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Oregano Plant Care

Shrinivas Kanade Jun 22, 2019
Owing to its numerous uses, this native plant of Europe and the Mediterranean is widely grown even in gardens. Read on to know more.
Origanum vulgare, its scientific name, the oregano plant grows about 24" tall. It's small leaves are slightly furry and has gray and green shades. Flowers that bloom in July-September are pink, light purple or white. The stems form a matting pattern on the ground.


Tips for Healthy Growth

Plant the seeds at least 12 inches apart and ΒΌ inch deep in the flower garden. They favor a well-drained soil. In case of nursery plants, maintain a distance of at least 18 inches. You may choose to plant them in the sun.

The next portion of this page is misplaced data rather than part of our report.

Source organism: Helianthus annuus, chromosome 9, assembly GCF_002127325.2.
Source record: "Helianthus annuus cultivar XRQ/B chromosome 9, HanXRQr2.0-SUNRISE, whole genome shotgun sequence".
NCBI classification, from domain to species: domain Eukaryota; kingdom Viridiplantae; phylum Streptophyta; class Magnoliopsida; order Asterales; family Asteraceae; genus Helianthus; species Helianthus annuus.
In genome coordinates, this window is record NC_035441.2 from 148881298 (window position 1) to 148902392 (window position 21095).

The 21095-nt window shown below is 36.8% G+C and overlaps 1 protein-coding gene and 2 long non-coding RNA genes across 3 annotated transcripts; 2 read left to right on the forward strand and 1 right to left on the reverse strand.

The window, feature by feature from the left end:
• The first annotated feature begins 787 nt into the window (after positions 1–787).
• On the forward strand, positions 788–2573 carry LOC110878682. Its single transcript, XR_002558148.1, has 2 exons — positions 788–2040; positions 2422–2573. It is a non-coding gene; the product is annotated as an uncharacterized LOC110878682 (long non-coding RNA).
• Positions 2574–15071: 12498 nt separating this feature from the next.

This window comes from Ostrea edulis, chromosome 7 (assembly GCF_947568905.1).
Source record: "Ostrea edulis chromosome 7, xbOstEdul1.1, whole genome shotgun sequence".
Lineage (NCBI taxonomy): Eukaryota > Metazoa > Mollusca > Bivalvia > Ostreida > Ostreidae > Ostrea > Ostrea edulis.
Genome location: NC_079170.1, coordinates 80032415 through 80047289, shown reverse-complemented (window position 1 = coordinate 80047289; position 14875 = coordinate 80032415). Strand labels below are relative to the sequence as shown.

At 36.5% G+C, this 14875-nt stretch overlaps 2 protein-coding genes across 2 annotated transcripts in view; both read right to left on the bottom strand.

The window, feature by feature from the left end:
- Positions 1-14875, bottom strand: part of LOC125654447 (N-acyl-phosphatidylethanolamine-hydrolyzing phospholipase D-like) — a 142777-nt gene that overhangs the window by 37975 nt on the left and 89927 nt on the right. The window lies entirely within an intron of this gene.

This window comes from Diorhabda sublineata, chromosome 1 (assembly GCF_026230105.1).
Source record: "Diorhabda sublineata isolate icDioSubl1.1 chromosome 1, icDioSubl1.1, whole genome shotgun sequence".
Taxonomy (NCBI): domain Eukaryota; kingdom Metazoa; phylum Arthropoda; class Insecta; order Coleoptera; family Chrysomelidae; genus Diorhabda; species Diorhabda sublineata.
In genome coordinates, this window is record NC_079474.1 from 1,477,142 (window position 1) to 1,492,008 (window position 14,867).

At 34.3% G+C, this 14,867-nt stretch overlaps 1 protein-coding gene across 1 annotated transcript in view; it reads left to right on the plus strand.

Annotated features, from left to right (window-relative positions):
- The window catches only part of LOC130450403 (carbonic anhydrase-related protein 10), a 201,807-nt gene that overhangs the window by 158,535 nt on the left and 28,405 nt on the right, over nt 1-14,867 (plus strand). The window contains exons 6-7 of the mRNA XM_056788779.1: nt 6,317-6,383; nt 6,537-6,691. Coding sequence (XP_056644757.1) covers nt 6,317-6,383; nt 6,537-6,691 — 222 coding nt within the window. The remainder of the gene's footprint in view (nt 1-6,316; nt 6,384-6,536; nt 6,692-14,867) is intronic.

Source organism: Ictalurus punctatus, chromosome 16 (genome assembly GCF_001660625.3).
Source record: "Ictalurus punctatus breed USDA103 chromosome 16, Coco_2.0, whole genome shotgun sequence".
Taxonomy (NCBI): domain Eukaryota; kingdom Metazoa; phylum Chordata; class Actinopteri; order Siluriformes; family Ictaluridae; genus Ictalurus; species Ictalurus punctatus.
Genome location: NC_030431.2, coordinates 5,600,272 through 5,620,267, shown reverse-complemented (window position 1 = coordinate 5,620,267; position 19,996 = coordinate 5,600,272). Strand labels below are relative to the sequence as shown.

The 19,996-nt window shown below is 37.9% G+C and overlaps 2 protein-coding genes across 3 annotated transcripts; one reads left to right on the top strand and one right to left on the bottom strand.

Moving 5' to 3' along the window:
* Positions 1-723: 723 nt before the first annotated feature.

When planting the oregano plants where the summers are very hot, prepare flower beds for them in part shade. They are a hardy species and can resist cold temperatures of the zone 4 and 5. This evergreen plant in very cold climates can be grown as an annual variety. Harvest the plant just before mid-spring. Mid-summer is the best time for transplantation.

Treatment Against Pests and Fungi

There are few pests and oregano plant diseases which may make it necessary for you to take its care. Puccinia menthae is a fungus affecting it. This disease cause small, brown-colored, circular leaf spots to appear on the leaves.
This plant may also get affected by the root-rot disease. You may have to protect them from the pests such as spider mite, aphids, and leaf miners. During winter, care can be taken by laying a protective covering or mulch of the grass or straw around the plant. When spring arrives, it is best to remove this mulch.
Since this species is perennial, you must plan and select its location with proper care. Ensure that you prune this species before it blooms in order to encourage a denser growth.